Faculty & Research
Members of the Immunology Graduate Faculty conduct internationally recognized research and provide graduate training in all areas of modern immunology. Follow the links to explore the research underway in our laboratories.
Neutrophils produce IL-17A in a Dectin-1 and IL-23 dependent manner during invasive fungal infection
Dr. Chad Steele’s research group has previously reported that immune defense against lung infection with the fungal pathogen Aspergillus fumigatus, a major cause of mortality in patients undergoing hematopoietic and solid organ transplantation, involved the cytokine IL-17A (Werner et al. J Immunol 182:4938; 2009). In the current manuscript, Dr. Steele’s group discovered that the essential cell type required for clearing A. fumigatus from the lungs, neutrophils, was also a critical cellular source of IL-17A during lung infection. Lung IL-17A production by neutrophils was dependent on both the pattern recognition receptor Dectin-1 as well as Dectin-1-mediated IL-23 production. These data provides additional insight into the complex role of Dectin-1 in anti-fungal immunity and the generation of IL-17A responses. Read the details: Werner et al. Infect Immun Aug. 1 2011.
FcR - like molecules: MHC Class II molecules?
FcR-like molecules are members of a recently described family that have structural homology to the classical Fc receptors that bind various subclasses of antibodies. These molecules have been enigmatic in that their ligands and functions remain undefined. Studies in Randall Davis’ lab have now shown that FcR-like 6 is expressed exclusively by cytotoxic T and NK cells and surprisingly binds directly to HLA-DR, a MHC Class II molecule. These results may provide insight in HLA disease susceptibility and pathogenesis.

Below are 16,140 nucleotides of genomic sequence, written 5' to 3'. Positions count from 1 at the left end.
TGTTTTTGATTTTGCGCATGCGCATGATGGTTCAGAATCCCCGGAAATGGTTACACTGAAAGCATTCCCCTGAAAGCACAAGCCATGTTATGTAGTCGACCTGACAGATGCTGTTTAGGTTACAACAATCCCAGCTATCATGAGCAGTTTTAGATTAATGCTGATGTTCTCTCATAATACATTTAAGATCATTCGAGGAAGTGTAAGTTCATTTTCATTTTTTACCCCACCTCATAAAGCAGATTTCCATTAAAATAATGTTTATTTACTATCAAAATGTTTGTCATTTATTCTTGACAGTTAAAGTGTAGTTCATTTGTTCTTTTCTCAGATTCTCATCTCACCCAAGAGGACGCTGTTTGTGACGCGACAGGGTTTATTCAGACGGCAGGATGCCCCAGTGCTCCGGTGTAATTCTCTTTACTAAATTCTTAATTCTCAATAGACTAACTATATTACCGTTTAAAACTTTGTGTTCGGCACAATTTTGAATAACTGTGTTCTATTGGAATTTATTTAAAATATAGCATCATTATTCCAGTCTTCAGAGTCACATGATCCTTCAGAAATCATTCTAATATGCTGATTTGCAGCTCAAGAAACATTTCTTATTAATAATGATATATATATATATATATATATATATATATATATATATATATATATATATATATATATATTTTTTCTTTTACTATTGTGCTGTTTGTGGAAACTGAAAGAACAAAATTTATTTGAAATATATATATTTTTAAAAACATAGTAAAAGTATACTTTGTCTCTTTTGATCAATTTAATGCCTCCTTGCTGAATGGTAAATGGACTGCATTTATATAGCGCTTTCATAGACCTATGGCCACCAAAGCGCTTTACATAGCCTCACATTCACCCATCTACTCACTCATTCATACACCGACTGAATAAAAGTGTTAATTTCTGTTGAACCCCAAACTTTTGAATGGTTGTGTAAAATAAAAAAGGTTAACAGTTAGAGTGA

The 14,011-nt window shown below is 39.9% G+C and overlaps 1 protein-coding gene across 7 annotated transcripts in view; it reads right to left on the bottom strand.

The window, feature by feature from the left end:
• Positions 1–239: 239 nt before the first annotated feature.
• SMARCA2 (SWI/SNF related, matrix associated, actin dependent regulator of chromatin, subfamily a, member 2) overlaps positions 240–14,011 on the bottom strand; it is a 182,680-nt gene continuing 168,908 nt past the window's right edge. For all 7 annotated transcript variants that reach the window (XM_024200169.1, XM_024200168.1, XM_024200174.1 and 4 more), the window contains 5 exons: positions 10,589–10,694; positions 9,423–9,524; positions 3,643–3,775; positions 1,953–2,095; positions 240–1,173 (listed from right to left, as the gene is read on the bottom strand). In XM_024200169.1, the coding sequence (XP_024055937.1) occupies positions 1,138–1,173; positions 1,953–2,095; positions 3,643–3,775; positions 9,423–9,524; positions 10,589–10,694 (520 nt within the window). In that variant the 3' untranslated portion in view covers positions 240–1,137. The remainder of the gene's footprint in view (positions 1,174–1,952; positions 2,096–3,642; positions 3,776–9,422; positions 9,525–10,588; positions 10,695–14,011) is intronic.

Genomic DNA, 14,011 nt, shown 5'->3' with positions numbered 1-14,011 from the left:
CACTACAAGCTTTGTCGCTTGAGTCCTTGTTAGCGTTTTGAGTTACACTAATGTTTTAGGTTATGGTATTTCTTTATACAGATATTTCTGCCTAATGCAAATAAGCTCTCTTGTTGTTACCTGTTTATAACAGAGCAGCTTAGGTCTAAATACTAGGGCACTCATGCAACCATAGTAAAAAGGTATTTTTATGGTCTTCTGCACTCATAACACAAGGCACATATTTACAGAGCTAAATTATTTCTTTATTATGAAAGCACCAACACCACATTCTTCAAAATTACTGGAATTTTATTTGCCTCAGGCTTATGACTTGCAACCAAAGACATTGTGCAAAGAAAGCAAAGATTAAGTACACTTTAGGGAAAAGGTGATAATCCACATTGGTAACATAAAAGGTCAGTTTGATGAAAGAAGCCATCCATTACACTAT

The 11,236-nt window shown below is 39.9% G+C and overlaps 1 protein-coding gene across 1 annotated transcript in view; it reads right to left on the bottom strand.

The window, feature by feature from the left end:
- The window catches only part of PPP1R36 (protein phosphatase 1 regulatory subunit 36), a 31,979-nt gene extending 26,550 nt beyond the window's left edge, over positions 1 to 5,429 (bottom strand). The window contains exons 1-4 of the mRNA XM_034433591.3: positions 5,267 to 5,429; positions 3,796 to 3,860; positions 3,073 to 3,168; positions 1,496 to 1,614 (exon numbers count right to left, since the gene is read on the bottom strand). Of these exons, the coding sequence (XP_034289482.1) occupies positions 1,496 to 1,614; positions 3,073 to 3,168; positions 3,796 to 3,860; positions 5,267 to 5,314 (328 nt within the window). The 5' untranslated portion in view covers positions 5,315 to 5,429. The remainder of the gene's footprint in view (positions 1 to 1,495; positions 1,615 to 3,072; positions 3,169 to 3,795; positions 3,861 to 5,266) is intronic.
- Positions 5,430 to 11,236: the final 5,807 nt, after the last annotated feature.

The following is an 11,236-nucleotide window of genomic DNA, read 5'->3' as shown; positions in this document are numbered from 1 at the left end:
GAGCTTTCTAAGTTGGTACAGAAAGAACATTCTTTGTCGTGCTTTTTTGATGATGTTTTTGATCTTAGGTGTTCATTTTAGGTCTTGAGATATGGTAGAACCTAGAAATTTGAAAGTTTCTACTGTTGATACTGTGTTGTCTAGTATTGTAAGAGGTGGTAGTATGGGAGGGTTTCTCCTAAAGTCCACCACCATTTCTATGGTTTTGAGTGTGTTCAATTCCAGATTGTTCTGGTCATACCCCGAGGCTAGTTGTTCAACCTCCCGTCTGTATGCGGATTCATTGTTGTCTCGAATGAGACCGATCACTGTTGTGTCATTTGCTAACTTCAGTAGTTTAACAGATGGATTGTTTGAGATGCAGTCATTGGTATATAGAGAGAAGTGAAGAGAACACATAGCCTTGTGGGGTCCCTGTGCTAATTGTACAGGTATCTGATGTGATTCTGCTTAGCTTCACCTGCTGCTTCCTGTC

Read the details: Schreeder et al., JI 185:23, 2010
T cells subsets modulate efficacy of IFN-b treatment
Interferon-b is a common treatment used for multiple sclerosis, but is effective for only about 30% of patients with the disease. Studies from Dr. Chander Raman’s group now suggest that patients whose disease is driven by Th17 T cells, will not benefit from IFN-b therapy and that these patients likely have high levels of interleukin-17 in their serum. These results suggest that monitoring IL-17 in serum may prove useful in determining which patients will benefit from IFN-b therapy.
Read the details: Axtell et al., Nat. Med. 16:406, 2010
CRP and complement conspire in vascular injury
Previous studies by Alex Szalai’s group have shown that CRP contributes to vascular injury, but how it mediated this effect was unclear. In this study they show that the complement, known for it’s ability to promote inflammation and tissue destruction, is required for the CRP-mediated effect. These studies suggest that modulation of C3 and CRP in vascular injury settings may be therapeutically beneficial.
Read the details: Hage et al., Arterioscler. Thromb. Vac. Biol. 30:1189, 2010
Stimulus funding update:
To date UAB has been awarded over $71 million in NIH stimulus funds, of those funds over $17.7 million went to faculty members in the Immunology graduate theme.